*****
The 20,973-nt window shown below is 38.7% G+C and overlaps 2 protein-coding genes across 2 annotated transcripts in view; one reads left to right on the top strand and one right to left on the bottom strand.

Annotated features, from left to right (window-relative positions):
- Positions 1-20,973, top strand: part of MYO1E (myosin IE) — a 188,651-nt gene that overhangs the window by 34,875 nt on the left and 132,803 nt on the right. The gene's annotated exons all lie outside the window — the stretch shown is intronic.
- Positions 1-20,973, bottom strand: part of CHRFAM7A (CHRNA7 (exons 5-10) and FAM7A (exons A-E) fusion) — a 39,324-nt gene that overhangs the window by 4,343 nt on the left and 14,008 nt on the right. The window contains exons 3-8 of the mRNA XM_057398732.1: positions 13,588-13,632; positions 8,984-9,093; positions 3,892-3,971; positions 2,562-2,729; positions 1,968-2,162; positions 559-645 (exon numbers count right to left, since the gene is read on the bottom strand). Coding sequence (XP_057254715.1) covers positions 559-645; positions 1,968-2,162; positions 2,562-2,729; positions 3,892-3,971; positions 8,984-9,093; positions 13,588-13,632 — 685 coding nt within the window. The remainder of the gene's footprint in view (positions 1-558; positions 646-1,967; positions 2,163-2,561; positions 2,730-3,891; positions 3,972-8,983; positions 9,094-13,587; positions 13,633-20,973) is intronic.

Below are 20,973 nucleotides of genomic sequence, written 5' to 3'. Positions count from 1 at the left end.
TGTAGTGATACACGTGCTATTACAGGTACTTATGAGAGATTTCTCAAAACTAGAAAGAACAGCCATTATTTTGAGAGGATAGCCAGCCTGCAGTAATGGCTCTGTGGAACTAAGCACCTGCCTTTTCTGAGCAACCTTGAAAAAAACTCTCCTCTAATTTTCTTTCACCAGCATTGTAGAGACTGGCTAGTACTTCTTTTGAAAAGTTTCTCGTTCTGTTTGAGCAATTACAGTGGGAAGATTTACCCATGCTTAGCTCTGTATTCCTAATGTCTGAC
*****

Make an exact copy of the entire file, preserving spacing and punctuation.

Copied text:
The 20,973-nt window shown below is 38.7% G+C and overlaps 2 protein-coding genes across 2 annotated transcripts in view; one reads left to right on the top strand and one right to left on the bottom strand.

Annotated features, from left to right (window-relative positions):
- Positions 1-20,973, top strand: part of MYO1E (myosin IE) — a 188,651-nt gene that overhangs the window by 34,875 nt on the left and 132,803 nt on the right. The gene's annotated exons all lie outside the window — the stretch shown is intronic.
- Positions 1-20,973, bottom strand: part of CHRFAM7A (CHRNA7 (exons 5-10) and FAM7A (exons A-E) fusion) — a 39,324-nt gene that overhangs the window by 4,343 nt on the left and 14,008 nt on the right. The window contains exons 3-8 of the mRNA XM_057398732.1: positions 13,588-13,632; positions 8,984-9,093; positions 3,892-3,971; positions 2,562-2,729; positions 1,968-2,162; positions 559-645 (exon numbers count right to left, since the gene is read on the bottom strand). Coding sequence (XP_057254715.1) covers positions 559-645; positions 1,968-2,162; positions 2,562-2,729; positions 3,892-3,971; positions 8,984-9,093; positions 13,588-13,632 — 685 coding nt within the window. The remainder of the gene's footprint in view (positions 1-558; positions 646-1,967; positions 2,163-2,561; positions 2,730-3,891; positions 3,972-8,983; positions 9,094-13,587; positions 13,633-20,973) is intronic.

Below are 20,973 nucleotides of genomic sequence, written 5' to 3'. Positions count from 1 at the left end.
TGTAGTGATACACGTGCTATTACAGGTACTTATGAGAGATTTCTCAAAACTAGAAAGAACAGCCATTATTTTGAGAGGATAGCCAGCCTGCAGTAATGGCTCTGTGGAACTAAGCACCTGCCTTTTCTGAGCAACCTTGAAAAAAACTCTCCTCTAATTTTCTTTCACCAGCATTGTAGAGACTGGCTAGTACTTCTTTTGAAAAGTTTCTCGTTCTGTTTGAGCAATTACAGTGGGAAGATTTACCCATGCTTAGCTCTGTATTCCTAATGTCTGAC